Environmental activist groups have filed suit to block a federal government plan to allow state management of wolf populations in the Northern Rocky Mountain region.
With gray wolves set to be taken off the Endangered Species list, Idaho, Montana, and Wyoming have developed programs that would allow a limited amount of hunting designed to keep wolf populations at current levels.
Although experts expect the federal plan ultimately to be validated in the federal courts, the filing of the suit will block implementation of the state and federal programs for years to come.
Wolf Numbers Exploding
Since the reintroduction of 31 gray wolves into Yellowstone National Park in 1995 and 1996, wolves have rapidly reproduced and fanned out into Idaho, Montana, and Wyoming. By the end of 2007, more than 1,500 gray wolves were counted in the three states.
The U.S. Fish and Wildlife Service (FWS) has determined wolves no longer require an endangered classification. FWS proposes letting the states manage their own wolf populations, with FWS prepared to step back in and reclassify gray wolves as endangered if the regional population drops under 300.
With the wolf population growing from just the original 31 to more than 1,500 in barely more than 10 years, the resiliency of wolf populations has already been empirically demonstrated.
“I am very surprised the wolf population has grown as fast as it has,” said Ed Bangs, FWS Wolf Recovery Coordinator.
States’ Management Effective
While Idaho, Montana, and Wyoming have developed separate and somewhat different wolf management programs, the combined effect of the state management programs is designed to maintain a wolf population similar to current levels.
“The wolf population is doing great,” said Bangs. “The states have been managing them for a few years now and they have been doing a great job doing it. We expect this to continue under the proposed state plans.”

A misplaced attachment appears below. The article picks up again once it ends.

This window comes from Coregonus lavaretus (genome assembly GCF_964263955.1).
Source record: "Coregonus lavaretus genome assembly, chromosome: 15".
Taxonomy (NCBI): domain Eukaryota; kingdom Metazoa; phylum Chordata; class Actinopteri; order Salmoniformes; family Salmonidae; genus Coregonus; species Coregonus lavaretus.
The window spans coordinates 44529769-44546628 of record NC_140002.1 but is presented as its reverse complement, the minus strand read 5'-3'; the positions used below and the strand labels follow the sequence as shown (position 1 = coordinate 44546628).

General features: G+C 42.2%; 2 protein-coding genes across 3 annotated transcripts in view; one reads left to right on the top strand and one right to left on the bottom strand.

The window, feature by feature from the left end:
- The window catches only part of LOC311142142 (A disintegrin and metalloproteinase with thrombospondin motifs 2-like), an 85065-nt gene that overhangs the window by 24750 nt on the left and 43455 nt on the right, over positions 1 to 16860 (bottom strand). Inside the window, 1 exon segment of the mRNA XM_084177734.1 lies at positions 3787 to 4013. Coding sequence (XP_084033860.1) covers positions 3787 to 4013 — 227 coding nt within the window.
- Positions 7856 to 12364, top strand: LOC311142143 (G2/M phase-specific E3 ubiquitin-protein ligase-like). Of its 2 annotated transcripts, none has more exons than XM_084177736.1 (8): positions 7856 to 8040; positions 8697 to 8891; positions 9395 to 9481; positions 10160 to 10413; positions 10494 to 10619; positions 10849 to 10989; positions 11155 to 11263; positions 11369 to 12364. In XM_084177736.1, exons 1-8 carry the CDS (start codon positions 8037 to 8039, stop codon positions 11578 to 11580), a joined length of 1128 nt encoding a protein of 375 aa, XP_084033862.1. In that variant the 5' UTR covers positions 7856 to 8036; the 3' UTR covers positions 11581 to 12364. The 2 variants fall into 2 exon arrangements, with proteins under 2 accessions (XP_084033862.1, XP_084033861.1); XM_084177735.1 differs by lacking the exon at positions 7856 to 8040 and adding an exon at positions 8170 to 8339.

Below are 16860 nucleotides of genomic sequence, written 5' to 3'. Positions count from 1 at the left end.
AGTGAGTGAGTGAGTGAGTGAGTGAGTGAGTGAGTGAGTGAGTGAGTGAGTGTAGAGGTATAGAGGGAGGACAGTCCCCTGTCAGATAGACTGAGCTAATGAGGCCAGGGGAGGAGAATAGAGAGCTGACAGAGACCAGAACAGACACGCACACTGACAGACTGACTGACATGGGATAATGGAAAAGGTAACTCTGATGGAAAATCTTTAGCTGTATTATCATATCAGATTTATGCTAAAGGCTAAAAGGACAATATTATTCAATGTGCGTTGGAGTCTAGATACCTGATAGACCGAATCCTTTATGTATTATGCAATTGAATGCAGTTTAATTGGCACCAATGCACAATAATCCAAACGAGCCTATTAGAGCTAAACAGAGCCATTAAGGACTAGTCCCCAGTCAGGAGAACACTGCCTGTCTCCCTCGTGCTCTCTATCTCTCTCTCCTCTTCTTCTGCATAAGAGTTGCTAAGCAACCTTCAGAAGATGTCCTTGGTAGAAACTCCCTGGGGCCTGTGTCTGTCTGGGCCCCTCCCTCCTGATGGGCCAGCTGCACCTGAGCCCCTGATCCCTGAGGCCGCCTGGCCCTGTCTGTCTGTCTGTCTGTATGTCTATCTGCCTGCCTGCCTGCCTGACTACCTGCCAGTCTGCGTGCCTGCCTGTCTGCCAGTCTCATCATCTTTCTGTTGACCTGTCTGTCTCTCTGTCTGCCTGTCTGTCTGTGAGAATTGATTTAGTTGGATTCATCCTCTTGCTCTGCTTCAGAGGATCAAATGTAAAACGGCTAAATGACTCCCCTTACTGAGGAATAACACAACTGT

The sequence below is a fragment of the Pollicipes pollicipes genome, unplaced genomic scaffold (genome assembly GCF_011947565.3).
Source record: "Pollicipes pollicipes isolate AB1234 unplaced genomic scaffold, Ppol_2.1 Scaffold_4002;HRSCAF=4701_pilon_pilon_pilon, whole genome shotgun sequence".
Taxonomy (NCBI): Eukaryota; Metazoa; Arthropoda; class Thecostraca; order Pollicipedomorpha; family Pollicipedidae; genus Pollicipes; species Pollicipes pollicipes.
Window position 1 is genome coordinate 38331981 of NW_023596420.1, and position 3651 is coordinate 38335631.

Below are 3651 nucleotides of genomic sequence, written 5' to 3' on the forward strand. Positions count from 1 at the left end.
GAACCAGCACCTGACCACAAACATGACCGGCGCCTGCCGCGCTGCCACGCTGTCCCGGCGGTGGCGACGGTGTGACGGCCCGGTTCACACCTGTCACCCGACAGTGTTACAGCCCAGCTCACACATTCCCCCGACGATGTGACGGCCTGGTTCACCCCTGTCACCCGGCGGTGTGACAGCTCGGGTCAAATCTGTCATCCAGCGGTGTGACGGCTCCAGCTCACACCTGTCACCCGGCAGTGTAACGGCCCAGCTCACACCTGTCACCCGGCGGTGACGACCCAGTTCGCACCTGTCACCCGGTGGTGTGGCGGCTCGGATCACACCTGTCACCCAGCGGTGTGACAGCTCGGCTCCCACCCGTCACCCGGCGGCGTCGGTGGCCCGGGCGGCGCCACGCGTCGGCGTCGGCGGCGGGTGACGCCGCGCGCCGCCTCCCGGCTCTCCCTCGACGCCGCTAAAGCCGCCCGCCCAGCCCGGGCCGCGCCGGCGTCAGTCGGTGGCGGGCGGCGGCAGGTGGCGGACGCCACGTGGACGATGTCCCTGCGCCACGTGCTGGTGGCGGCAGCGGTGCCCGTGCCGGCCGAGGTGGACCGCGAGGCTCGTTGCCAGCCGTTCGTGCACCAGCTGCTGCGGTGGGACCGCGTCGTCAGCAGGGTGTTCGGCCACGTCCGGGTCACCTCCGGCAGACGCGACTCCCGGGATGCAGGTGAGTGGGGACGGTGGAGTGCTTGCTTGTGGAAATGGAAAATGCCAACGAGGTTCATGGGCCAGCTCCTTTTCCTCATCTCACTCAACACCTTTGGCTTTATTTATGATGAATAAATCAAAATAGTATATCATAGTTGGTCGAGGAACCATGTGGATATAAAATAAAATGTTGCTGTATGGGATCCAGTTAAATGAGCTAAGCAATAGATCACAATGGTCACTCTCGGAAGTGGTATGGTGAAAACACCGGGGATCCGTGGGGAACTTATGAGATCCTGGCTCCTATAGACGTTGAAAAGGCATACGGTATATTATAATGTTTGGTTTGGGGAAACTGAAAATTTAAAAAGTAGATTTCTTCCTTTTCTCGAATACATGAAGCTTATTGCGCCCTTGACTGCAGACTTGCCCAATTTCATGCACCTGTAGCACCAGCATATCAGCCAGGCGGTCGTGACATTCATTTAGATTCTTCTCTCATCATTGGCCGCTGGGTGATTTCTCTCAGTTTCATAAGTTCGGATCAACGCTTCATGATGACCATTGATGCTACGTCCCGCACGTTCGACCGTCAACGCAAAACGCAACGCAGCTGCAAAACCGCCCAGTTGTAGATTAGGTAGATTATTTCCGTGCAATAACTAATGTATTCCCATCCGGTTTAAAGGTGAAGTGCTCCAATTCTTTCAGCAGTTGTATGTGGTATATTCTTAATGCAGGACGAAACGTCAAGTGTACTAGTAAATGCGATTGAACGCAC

In justifying their suit to block state assumption of wolf management plans, environmental activist groups argue a population of at least 2,000 to 3,000 wolves is necessary to maintain long-term viability of the species.
“This is a giant step backward. There is absolutely no reason to begin a wholesale slaughter of the region’s wolves,” said Suzanne Stone, Northern Rockies wolf conservation specialist for Defenders of Wildlife, in a January 28 news release. “Yet that is exactly what the federal government is willing to allow the states to do: wipe out hundreds of the wolves our nation has worked so hard to recover.”
Bangs disagrees, noting the states’ target of roughly 1,000 wolves ensures plenty of wolves to fend off any future extinction threats.
Conflicts with Animals, People
Steve Nadeau, large carnivore manager for the Idaho Department of Fish and Game, noted too many wolves can create problems for livestock and endanger big game species such as elk.
“In areas where our big game populations are struggling and not meeting objectives–and one of the primary reasons they are not meeting objectives is predation–we can help them through regulated hunting” of predators, Nadeau told the New West Web site.
Bangs agreed wolf hunting is little cause for concern. “We are encouraging people to ignore the rhetoric and hysteria and search for the truth. Some limited, highly regulated hunting will be allowed, but this will have very little effect on overall wolf populations,” said Bangs.
Bangs says wolves have already filled all suitable wolf habitat in the region. “Many more wolves would lead to undesirable conflict with people,” he said.
E. Jay Donovan ([email protected]) is a freelance writer based in Tampa, Florida.